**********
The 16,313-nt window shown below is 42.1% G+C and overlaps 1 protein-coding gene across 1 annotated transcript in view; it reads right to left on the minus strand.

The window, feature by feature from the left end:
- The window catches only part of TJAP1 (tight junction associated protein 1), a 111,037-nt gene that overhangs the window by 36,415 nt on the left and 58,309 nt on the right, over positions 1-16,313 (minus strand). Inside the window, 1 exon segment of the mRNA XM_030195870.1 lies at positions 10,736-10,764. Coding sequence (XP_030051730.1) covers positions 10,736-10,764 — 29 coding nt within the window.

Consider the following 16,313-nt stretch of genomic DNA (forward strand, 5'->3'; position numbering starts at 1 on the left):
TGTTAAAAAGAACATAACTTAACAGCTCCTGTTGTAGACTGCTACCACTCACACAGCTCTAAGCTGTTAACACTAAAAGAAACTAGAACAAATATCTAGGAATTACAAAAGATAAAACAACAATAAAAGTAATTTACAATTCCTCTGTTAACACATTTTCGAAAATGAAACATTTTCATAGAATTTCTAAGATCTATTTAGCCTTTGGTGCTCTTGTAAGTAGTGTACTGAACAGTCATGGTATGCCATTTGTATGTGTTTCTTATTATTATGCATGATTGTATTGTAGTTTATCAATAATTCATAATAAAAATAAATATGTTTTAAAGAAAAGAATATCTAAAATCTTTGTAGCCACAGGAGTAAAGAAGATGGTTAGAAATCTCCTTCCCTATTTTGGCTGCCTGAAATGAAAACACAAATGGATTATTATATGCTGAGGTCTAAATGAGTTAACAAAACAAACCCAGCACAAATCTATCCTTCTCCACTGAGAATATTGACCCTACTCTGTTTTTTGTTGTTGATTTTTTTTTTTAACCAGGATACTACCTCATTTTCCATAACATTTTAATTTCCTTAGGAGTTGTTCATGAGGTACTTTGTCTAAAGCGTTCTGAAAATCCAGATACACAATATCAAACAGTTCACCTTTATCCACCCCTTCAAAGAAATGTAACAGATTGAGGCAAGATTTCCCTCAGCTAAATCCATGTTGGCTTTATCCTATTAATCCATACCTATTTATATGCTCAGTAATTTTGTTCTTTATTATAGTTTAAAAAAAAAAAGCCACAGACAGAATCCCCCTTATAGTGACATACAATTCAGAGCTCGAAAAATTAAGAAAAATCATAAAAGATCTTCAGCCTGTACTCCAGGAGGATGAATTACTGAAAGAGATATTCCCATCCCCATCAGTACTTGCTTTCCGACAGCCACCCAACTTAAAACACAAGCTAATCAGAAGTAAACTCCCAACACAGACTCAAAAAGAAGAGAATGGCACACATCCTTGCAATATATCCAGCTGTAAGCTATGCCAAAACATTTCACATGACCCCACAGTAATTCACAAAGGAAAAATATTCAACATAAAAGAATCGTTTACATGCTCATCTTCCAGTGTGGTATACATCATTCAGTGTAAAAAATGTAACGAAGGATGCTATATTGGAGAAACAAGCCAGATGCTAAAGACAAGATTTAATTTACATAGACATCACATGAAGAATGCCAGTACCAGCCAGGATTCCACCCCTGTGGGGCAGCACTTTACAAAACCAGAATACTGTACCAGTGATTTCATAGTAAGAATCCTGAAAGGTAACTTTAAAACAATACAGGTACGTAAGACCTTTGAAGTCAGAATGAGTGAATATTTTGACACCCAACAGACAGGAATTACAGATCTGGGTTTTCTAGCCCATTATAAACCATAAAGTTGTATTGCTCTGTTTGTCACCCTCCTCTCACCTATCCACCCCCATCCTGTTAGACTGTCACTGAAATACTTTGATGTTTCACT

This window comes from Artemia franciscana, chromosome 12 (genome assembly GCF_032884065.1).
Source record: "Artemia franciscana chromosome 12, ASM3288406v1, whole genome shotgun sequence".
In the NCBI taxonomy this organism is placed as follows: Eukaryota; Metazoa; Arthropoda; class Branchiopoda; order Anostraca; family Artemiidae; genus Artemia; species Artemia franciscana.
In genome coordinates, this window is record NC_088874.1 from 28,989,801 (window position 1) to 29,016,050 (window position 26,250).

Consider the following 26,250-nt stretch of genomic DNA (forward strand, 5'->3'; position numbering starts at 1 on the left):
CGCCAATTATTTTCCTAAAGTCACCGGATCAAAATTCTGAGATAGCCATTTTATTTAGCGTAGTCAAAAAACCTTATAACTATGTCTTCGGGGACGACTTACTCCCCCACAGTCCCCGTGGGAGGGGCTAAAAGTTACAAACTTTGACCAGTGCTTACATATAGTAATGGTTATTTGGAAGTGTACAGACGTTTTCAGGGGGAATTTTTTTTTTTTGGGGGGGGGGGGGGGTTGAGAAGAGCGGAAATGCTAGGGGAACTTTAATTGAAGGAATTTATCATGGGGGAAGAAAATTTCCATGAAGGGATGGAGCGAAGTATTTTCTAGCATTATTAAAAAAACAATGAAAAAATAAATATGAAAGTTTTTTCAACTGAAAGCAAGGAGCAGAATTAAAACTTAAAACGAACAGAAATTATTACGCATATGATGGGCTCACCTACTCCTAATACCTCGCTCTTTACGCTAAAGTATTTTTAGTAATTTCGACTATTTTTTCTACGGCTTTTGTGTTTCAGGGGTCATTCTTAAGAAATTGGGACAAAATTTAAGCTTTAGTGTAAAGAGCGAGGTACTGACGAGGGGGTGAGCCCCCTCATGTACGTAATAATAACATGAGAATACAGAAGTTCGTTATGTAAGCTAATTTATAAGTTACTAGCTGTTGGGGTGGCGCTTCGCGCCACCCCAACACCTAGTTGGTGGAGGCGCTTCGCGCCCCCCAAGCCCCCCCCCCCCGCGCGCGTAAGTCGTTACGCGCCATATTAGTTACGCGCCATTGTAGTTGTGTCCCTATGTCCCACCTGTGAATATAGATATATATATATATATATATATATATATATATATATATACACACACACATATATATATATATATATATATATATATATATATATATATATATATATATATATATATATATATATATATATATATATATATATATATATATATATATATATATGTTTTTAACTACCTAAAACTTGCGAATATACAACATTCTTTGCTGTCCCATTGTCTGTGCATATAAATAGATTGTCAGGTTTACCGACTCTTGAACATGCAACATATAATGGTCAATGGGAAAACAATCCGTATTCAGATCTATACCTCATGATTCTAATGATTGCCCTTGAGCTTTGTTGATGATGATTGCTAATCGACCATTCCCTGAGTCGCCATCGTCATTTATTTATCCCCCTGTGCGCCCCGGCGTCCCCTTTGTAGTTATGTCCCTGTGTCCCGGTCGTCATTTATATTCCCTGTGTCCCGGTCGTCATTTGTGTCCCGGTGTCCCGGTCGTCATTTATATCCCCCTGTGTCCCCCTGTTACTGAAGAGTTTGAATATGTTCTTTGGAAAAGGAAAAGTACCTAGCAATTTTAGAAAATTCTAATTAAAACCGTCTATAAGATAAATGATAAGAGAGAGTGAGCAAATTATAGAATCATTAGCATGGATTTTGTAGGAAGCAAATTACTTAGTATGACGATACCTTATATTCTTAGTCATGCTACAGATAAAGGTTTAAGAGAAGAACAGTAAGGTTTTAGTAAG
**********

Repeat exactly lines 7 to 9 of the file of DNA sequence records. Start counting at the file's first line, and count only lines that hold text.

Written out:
Source record: "Artemia franciscana chromosome 12, ASM3288406v1, whole genome shotgun sequence".
In the NCBI taxonomy this organism is placed as follows: Eukaryota; Metazoa; Arthropoda; class Branchiopoda; order Anostraca; family Artemiidae; genus Artemia; species Artemia franciscana.
In genome coordinates, this window is record NC_088874.1 from 28,989,801 (window position 1) to 29,016,050 (window position 26,250).